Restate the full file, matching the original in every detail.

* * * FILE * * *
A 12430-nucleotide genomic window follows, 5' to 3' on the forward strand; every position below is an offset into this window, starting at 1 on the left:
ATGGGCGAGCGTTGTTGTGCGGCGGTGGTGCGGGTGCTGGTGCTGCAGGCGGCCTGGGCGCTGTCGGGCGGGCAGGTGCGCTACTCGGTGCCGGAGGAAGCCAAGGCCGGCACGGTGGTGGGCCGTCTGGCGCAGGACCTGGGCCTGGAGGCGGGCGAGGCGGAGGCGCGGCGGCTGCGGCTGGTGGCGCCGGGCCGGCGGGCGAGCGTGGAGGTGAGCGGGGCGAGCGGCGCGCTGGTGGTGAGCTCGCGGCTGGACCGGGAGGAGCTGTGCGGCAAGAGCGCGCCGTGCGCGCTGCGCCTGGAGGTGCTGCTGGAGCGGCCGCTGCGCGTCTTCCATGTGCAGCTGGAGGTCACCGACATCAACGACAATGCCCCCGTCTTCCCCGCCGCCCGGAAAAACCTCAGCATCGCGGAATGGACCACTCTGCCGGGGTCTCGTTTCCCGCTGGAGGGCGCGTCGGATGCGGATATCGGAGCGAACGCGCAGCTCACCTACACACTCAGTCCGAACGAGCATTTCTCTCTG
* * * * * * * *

A 12430-nucleotide genomic window follows, 5' to 3' on the forward strand; every position below is an offset into this window, starting at 1 on the left:
ATGGGCGAGCGTTGTTGTGCGGCGGTGGTGCGGGTGCTGGTGCTGCAGGCGGCCTGGGCGCTGTCGGGCGGGCAGGTGCGCTACTCGGTGCCGGAGGAAGCCAAGGCCGGCACGGTGGTGGGCCGTCTGGCGCAGGACCTGGGCCTGGAGGCGGGCGAGGCGGAGGCGCGGCGGCTGCGGCTGGTGGCGCCGGGCCGGCGGGCGAGCGTGGAGGTGAGCGGGGCGAGCGGCGCGCTGGTGGTGAGCTCGCGGCTGGACCGGGAGGAGCTGTGCGGCAAGAGCGCGCCGTGCGCGCTGCGCCTGGAGGTGCTGCTGGAGCGGCCGCTGCGCGTCTTCCATGTGCAGCTGGAGGTCACCGACATCAACGACAATGCCCCCGTCTTCCCCGCCGCCCGGAAAAACCTCAGCATCGCGGAATGGACCACTCTGCCGGGGTCTCGTTTCCCGCTGGAGGGCGCGTCGGATGCGGATATCGGAGCGAACGCGCAGCTCACCTACACACTCAGTCCGAACGAGCATTTCTCTCTG